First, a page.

Pre and post-introduction preparations will entail additional costs. For instance, training of health workers, increase in personnel, expansion of cold chain storage and transport system, expansion of waste management system, establishing surveillance and reporting mechanisms and monitoring and evaluation programmes, will require funding. In the absence of this assessment and cost-analysis, procurement and distribution of a vaccine will lack effective realization.

Importance and Implications

Pre and Post-Introduction Preparedness

The analysis of the cold-chain system and waste management will give the government a much clearer sense of the kind of vaccine(s) it should procure. However, the focus on other above-mentioned areas will ensure the success and effectiveness of the immunization programme in the long-term.

Vaccine Availability through COVAX

Although COVAX has pledged to provide vaccines for 20% of the Pakistani population, there is uncertainty around its timely delivery and availability. Officials have said that they “hope” to acquire vaccine for 3% of the population by Q2 2021 through COVAX. Another factor is the availability of funding and resources to COVAX, which can impact the quantity
supplied to LICs and LMICs [vi]. The picture is grimmer in light of a recent report indicating that lack of funds and supply risks may hinder COVAX’s goal, pushing the access to vaccine for developing countries to 2024 [vii]

Pakistan’s Vaccine Procurement Policy & Funding

Pakistan’s national policy is to procure a vaccine that has WHO pre-qualification. However, given the urgency of the situation, the government looks to follow the same direction as other countries by procuring vaccines with Emergency Use Authorization. A vaccine that is registered in a developed country can also receive a EUA within Pakistan.

The government plans to acquire minimal quantities of around 100,000-150,000 for phase 1 of the immunization programme. The cold storage for this will be provided with the assistance of Pfizer [viii]. Pakistan also plans to procure 100,000 to 500,000 doses of the Chinese vaccine by the end of February or early March on priority basis given that they are conducting phase 3 clinical trials in Pakistan.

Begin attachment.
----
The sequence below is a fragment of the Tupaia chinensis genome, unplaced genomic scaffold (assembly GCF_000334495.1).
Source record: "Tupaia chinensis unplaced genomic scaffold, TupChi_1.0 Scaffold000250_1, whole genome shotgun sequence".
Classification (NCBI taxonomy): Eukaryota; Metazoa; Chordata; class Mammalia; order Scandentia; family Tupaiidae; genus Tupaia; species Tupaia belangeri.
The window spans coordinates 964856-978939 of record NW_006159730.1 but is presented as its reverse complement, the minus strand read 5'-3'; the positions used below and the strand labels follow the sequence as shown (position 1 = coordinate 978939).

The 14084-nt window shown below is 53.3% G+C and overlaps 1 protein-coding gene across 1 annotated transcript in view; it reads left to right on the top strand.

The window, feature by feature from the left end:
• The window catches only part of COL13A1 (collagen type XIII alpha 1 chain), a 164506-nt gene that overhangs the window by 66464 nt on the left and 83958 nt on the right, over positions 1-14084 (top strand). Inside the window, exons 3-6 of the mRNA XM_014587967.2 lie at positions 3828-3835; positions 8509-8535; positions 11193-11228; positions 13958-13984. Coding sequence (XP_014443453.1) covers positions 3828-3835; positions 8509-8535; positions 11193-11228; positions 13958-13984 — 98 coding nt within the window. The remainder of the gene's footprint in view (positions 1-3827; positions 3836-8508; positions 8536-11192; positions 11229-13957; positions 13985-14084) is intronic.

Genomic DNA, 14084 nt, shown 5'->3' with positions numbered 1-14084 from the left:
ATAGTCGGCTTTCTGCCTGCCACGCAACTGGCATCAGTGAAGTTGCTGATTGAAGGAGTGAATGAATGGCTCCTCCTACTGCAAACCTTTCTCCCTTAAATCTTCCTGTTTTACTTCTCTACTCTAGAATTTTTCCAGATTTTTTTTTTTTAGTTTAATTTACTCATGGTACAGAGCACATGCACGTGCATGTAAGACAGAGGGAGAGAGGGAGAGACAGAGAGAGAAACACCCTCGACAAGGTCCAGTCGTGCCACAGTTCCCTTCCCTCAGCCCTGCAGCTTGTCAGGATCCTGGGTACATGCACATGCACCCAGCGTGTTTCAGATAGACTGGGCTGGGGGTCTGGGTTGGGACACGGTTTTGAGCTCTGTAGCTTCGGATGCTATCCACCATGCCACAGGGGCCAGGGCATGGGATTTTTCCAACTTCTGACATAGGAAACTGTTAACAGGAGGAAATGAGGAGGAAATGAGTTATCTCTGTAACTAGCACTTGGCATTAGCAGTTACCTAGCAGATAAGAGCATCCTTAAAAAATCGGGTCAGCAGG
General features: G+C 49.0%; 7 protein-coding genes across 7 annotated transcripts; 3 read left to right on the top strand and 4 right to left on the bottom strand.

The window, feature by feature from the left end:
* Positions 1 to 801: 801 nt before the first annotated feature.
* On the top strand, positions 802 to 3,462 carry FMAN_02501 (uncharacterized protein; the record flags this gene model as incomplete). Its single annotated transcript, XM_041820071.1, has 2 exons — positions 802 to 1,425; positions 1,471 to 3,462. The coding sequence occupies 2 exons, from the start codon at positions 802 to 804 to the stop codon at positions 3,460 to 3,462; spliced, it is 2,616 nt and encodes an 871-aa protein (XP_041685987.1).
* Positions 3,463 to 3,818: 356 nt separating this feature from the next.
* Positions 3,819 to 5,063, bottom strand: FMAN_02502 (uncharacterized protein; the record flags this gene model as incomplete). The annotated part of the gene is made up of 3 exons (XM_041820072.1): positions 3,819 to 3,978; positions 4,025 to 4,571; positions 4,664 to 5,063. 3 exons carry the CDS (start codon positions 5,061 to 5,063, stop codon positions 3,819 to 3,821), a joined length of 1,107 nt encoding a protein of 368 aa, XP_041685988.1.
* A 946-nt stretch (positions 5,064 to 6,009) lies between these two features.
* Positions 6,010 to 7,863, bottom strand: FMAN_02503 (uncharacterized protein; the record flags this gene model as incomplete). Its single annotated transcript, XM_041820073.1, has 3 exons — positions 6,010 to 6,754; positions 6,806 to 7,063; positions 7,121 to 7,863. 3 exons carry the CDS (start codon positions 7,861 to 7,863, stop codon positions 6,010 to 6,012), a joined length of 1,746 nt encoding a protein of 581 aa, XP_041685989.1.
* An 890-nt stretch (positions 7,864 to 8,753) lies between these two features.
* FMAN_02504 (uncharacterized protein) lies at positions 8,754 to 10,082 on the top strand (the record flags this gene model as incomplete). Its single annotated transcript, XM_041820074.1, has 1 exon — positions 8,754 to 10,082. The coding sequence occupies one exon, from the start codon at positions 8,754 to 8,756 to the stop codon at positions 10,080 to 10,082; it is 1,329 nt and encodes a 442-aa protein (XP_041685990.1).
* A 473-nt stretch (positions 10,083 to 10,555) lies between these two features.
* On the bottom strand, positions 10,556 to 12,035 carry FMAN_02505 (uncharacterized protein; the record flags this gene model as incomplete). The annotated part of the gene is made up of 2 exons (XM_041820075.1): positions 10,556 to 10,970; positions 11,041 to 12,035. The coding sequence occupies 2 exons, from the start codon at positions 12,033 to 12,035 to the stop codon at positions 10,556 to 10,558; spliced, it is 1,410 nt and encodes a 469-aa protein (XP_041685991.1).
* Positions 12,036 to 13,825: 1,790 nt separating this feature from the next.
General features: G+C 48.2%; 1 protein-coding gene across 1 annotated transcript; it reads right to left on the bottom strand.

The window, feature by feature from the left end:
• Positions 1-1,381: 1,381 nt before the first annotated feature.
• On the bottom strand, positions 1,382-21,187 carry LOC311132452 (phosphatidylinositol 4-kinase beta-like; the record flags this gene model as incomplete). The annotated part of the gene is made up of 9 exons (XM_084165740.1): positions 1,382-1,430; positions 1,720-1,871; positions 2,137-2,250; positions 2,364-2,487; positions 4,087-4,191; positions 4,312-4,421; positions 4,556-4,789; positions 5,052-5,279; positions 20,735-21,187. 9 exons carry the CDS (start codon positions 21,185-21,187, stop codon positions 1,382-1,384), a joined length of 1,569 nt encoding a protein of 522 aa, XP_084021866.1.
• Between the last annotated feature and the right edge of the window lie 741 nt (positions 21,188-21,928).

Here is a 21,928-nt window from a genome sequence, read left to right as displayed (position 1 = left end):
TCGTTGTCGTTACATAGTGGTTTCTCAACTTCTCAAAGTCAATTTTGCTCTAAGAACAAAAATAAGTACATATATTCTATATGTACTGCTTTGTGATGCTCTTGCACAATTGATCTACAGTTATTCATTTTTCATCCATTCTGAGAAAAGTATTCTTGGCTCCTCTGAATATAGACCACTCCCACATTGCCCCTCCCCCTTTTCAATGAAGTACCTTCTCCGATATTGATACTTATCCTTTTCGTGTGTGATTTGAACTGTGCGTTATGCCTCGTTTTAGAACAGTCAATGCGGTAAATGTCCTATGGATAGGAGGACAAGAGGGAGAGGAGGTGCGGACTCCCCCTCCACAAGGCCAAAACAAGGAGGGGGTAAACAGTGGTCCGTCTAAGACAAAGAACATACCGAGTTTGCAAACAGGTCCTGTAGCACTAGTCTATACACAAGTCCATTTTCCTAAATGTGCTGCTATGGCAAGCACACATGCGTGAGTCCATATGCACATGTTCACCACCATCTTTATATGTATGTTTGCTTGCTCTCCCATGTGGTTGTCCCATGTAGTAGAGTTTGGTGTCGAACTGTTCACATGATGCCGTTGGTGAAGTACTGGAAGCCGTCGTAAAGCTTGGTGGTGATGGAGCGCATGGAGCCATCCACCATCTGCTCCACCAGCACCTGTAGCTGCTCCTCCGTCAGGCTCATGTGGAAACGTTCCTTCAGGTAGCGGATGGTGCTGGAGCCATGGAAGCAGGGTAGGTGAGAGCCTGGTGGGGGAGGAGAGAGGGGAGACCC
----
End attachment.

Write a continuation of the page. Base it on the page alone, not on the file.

The challenge with the Chinese vaccine is that it is neither pre-qualified by WHO nor is it registered by any other developed country. Hence, the vaccine would have to be licensed and registered with Drug Regulatory Authority of Pakistan (DRAP). An additional challenge with this vaccine is its financing. Pakistan has contacted World Bank for advance purchase of
vaccines and requested funding of $153 million. The Pakistan government will not be able to use these funds to procure vaccine from China since the World Bank has a condition that the vaccine would either have to be WHO pre-qualified or should have Stringent Regulatory Authority (SRA) approval i.e. FDA, EMA, etc. Given China’s rising tensions with the US and
its allies, it is unlikely its vaccines will receive an SRA approval in the foreseeable future.

Cost of Immunization Programme

The cost of the vaccine will not just be limited to the cost per dose. It includes costs related to introducing a specific product into the immunization programme. An important aspect to consider is the safety of the vaccine and selecting the one that is least likely to result in programmatic errors. In addition to this, administering a vaccine requires syringes, swabs, refrigerators, boxes, cold boxes, carriers and solar panels in areas where there is no electricity. All of these will bring additional costs.